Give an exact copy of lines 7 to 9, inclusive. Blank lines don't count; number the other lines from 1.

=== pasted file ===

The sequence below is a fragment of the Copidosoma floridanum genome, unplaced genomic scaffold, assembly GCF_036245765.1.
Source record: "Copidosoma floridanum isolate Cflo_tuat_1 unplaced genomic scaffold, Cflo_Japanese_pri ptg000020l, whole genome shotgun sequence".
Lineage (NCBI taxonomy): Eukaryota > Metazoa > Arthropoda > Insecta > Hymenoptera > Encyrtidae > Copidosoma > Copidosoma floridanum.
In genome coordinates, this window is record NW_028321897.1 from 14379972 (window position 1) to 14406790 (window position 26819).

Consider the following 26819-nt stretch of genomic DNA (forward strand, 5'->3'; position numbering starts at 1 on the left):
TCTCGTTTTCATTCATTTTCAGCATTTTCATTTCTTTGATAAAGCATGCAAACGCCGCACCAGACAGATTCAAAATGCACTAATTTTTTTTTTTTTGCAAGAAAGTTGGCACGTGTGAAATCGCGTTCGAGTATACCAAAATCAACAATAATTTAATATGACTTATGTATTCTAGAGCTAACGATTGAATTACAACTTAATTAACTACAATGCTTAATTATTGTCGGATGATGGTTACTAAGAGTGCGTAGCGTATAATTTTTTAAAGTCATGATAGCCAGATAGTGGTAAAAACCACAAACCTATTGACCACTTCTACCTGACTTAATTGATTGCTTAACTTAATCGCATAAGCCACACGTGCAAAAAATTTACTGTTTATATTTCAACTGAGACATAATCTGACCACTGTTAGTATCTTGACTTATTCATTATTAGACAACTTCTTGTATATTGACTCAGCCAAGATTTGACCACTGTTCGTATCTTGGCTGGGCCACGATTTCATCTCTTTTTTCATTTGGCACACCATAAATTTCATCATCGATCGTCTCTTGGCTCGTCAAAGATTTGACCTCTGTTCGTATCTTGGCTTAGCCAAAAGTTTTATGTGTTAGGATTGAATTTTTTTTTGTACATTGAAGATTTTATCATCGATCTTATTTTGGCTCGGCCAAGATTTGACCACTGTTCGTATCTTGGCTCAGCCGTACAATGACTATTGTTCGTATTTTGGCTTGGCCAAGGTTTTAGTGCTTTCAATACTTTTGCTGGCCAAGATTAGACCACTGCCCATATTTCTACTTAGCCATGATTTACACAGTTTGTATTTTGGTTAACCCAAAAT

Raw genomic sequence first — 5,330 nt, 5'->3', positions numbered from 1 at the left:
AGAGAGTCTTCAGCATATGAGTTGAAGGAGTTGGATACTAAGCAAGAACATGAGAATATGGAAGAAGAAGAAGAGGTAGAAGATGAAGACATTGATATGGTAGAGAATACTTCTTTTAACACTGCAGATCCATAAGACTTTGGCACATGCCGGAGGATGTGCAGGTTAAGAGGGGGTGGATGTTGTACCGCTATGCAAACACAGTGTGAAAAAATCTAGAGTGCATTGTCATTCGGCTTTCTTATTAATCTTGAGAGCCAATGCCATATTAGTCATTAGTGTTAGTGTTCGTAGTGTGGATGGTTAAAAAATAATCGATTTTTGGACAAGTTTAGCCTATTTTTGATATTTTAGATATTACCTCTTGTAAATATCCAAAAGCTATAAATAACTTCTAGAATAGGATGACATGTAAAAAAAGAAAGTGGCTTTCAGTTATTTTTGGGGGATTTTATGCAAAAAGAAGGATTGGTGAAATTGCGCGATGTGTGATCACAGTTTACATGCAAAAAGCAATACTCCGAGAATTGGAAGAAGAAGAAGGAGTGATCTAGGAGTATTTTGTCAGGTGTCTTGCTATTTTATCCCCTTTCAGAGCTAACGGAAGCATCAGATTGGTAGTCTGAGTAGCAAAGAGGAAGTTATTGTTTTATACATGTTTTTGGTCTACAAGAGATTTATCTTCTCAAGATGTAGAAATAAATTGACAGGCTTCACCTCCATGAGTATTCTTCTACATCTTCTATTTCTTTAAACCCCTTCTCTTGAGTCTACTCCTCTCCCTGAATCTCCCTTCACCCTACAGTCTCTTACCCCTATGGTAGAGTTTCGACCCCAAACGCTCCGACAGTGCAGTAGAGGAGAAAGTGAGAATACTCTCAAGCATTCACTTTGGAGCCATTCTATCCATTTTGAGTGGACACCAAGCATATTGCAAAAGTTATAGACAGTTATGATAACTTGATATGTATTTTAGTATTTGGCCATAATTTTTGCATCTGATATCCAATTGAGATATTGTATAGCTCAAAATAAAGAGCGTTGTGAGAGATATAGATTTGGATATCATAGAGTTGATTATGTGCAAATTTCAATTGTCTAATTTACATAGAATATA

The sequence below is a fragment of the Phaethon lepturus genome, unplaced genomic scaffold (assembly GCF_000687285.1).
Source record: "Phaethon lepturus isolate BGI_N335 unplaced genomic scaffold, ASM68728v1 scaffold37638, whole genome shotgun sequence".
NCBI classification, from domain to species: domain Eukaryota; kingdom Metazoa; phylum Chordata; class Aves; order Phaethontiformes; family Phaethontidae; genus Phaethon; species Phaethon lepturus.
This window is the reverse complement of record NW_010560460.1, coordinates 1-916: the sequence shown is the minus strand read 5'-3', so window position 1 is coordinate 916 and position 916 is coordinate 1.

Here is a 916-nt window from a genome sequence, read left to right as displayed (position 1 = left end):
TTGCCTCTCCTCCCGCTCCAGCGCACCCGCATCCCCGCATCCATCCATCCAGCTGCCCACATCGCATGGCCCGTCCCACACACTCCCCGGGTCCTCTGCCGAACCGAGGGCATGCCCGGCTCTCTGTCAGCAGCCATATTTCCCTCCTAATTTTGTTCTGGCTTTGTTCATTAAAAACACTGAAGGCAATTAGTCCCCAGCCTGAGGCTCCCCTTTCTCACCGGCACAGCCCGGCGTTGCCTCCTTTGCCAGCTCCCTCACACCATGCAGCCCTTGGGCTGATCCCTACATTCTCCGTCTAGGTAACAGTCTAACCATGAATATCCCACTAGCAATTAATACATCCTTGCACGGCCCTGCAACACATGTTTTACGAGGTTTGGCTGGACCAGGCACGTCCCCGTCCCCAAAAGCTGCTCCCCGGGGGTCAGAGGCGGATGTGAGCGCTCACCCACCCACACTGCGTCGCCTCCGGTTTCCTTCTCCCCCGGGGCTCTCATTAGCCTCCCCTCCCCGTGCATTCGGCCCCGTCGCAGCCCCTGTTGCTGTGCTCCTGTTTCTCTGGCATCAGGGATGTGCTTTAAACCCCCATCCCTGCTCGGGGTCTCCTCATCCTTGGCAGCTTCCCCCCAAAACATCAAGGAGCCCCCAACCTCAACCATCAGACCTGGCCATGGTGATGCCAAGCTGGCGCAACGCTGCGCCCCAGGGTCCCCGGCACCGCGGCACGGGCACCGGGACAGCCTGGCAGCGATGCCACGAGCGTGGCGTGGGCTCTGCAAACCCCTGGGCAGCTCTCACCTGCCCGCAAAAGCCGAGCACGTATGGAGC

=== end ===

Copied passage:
Raw genomic sequence first — 5,330 nt, 5'->3', positions numbered from 1 at the left:
AGAGAGTCTTCAGCATATGAGTTGAAGGAGTTGGATACTAAGCAAGAACATGAGAATATGGAAGAAGAAGAAGAGGTAGAAGATGAAGACATTGATATGGTAGAGAATACTTCTTTTAACACTGCAGATCCATAAGACTTTGGCACATGCCGGAGGATGTGCAGGTTAAGAGGGGGTGGATGTTGTACCGCTATGCAAACACAGTGTGAAAAAATCTAGAGTGCATTGTCATTCGGCTTTCTTATTAATCTTGAGAGCCAATGCCATATTAGTCATTAGTGTTAGTGTTCGTAGTGTGGATGGTTAAAAAATAATCGATTTTTGGACAAGTTTAGCCTATTTTTGATATTTTAGATATTACCTCTTGTAAATATCCAAAAGCTATAAATAACTTCTAGAATAGGATGACATGTAAAAAAAGAAAGTGGCTTTCAGTTATTTTTGGGGGATTTTATGCAAAAAGAAGGATTGGTGAAATTGCGCGATGTGTGATCACAGTTTACATGCAAAAAGCAATACTCCGAGAATTGGAAGAAGAAGAAGGAGTGATCTAGGAGTATTTTGTCAGGTGTCTTGCTATTTTATCCCCTTTCAGAGCTAACGGAAGCATCAGATTGGTAGTCTGAGTAGCAAAGAGGAAGTTATTGTTTTATACATGTTTTTGGTCTACAAGAGATTTATCTTCTCAAGATGTAGAAATAAATTGACAGGCTTCACCTCCATGAGTATTCTTCTACATCTTCTATTTCTTTAAACCCCTTCTCTTGAGTCTACTCCTCTCCCTGAATCTCCCTTCACCCTACAGTCTCTTACCCCTATGGTAGAGTTTCGACCCCAAACGCTCCGACAGTGCAGTAGAGGAGAAAGTGAGAATACTCTCAAGCATTCACTTTGGAGCCATTCTATCCATTTTGAGTGGACACCAAGCATATTGCAAAAGTTATAGACAGTTATGATAACTTGATATGTATTTTAGTATTTGGCCATAATTTTTGCATCTGATATCCAATTGAGATATTGTATAGCTCAAAATAAAGAGCGTTGTGAGAGATATAGATTTGGATATCATAGAGTTGATTATGTGCAAATTTCAATTGTCTAATTTACATAGAATATA

The sequence below is a fragment of the Phaethon lepturus genome, unplaced genomic scaffold (assembly GCF_000687285.1).